Although most frequently used in the exployer-employee relationship, per diem allowances may be used in arrangements between any payor and payee, such as between independent contractors and those contracting with them. However, employees related to the payor under the related party rules of Code Sec. 267(b) (using a 10-percent common ownership standard) cannot use per diem substantiation methods.
Employees. The per diem method can be used to substantiate an employee's reimbursed expenses (for purposes of the employer's return) only if the reimbursement arrangement is an accountable plan and the allowance:
- is paid with respect to ordinary and necessary expenses incurred or that the employer reasonably expects to be incurred by an employee for lodging and/or M&IE while traveling away from home in connection with the performance of services as an employee;
- is reasonably calculated not to exceed the amount of the expense or the anticipated expenses; and
- is paid at the applicable federal per diem rate, a flat rate, or stated schedule.
- lodging plus M&IE, which provides a per diem allowance to cover lodging as well as meals and incidental expenses;
- M&IE only, which provides a per diem allowance for meals and incidental expenses only; and
- incidental expenses only, to be used when no meal or lodging expenses are incurred (Rev. Proc. 2011-47).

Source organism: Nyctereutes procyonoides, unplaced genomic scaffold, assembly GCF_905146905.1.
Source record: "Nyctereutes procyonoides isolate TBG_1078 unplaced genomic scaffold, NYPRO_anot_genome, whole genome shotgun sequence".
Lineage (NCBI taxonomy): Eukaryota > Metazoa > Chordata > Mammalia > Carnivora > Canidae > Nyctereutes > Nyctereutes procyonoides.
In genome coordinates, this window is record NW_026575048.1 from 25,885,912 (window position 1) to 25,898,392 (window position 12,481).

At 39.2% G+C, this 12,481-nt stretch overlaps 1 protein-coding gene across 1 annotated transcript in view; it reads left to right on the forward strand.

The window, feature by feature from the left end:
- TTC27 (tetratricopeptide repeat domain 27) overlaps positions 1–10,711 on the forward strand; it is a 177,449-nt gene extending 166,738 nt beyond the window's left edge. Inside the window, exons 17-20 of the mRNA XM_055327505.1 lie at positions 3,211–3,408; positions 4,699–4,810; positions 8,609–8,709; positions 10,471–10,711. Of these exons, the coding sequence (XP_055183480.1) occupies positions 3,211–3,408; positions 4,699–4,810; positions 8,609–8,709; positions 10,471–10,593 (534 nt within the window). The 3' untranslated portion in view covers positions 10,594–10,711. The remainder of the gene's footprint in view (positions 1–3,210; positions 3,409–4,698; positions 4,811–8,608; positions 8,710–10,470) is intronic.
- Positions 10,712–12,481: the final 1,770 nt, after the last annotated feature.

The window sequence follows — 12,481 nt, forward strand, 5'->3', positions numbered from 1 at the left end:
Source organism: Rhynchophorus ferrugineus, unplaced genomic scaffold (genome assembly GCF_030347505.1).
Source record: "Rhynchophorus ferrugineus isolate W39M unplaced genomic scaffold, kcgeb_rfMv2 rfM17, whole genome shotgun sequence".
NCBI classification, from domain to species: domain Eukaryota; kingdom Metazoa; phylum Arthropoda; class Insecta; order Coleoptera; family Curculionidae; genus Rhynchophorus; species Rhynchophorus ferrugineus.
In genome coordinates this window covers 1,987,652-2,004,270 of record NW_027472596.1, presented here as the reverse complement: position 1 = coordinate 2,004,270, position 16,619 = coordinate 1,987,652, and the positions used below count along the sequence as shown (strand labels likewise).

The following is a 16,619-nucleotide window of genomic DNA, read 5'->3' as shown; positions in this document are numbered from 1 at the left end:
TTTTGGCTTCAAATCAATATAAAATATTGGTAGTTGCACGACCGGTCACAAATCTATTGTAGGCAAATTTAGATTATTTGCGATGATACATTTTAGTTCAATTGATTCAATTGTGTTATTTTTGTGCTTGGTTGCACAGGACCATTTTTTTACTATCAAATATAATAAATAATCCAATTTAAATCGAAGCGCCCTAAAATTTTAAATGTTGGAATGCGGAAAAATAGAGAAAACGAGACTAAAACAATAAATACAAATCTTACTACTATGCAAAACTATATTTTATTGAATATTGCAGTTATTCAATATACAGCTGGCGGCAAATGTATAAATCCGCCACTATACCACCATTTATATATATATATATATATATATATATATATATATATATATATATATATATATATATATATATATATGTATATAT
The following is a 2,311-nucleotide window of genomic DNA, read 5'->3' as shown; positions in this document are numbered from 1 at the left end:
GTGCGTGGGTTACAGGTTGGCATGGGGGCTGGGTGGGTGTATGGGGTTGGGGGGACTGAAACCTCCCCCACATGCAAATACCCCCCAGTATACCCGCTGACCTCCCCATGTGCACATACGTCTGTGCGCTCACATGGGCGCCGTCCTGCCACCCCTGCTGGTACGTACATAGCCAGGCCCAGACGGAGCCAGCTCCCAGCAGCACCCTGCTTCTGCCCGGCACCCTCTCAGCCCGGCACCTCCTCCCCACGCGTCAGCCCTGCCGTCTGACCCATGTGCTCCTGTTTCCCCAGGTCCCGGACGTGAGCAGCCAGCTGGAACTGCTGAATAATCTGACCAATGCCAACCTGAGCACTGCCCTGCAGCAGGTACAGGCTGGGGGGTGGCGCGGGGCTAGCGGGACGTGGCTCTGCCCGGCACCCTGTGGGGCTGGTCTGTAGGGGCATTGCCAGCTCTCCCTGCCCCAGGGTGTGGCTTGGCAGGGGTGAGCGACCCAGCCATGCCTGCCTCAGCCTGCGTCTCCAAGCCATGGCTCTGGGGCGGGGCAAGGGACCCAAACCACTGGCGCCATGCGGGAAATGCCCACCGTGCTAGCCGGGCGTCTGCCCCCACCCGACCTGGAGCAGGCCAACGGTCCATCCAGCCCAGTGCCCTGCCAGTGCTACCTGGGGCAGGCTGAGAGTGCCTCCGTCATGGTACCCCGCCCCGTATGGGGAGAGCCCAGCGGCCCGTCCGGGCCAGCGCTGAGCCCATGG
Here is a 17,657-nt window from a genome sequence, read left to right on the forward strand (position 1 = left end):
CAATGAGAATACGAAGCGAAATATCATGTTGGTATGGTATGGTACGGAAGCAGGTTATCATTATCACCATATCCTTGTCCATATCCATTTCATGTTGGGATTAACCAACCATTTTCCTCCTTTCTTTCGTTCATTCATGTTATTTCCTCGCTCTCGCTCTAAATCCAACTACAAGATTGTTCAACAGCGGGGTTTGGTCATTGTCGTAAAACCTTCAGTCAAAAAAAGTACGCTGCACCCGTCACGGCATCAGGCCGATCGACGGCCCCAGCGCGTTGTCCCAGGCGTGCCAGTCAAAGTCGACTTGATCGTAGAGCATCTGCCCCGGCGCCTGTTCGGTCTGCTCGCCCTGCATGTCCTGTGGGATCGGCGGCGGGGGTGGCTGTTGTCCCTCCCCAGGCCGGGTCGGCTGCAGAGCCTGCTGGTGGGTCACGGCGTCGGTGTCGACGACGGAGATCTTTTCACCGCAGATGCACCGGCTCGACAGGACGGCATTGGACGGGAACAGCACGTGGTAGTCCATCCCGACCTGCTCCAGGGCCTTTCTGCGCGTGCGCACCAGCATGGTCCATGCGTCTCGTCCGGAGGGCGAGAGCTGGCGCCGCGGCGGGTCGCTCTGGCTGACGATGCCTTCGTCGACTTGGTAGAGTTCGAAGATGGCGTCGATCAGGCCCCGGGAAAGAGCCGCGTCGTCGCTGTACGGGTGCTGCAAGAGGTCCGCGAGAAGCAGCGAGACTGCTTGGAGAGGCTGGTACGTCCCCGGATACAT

Expenses of laundry, lodging taxes, and telephone calls are not incidental expenses (IRS Pub. 463). Lodging taxes for travel within the continental United States and for nonforeign travel outside the continental United States are reimbursable miscellaneous expenses. However, lodging taxes have not been removed from the foreign per diem rates set by the U.S. State Department (41 C.F.R. 301-11.27).
Allowances Exceeding Federal Rates. If expenses are substantiated using a per diem amount, regardless of whether it covers lodging plus M&IE or only M&"IE, any reimbursement that exceeds the relevant federal per diem rates for that type of allowance must be included in the employee's (or independent contractor's) gross income. The excess portion is treated as paid under a nonaccountable plan, thus it must be reported on the employee's Form W-2 and is subject to withholding (Rev. § 1.62-2(h)(2)(i)(B)(1)).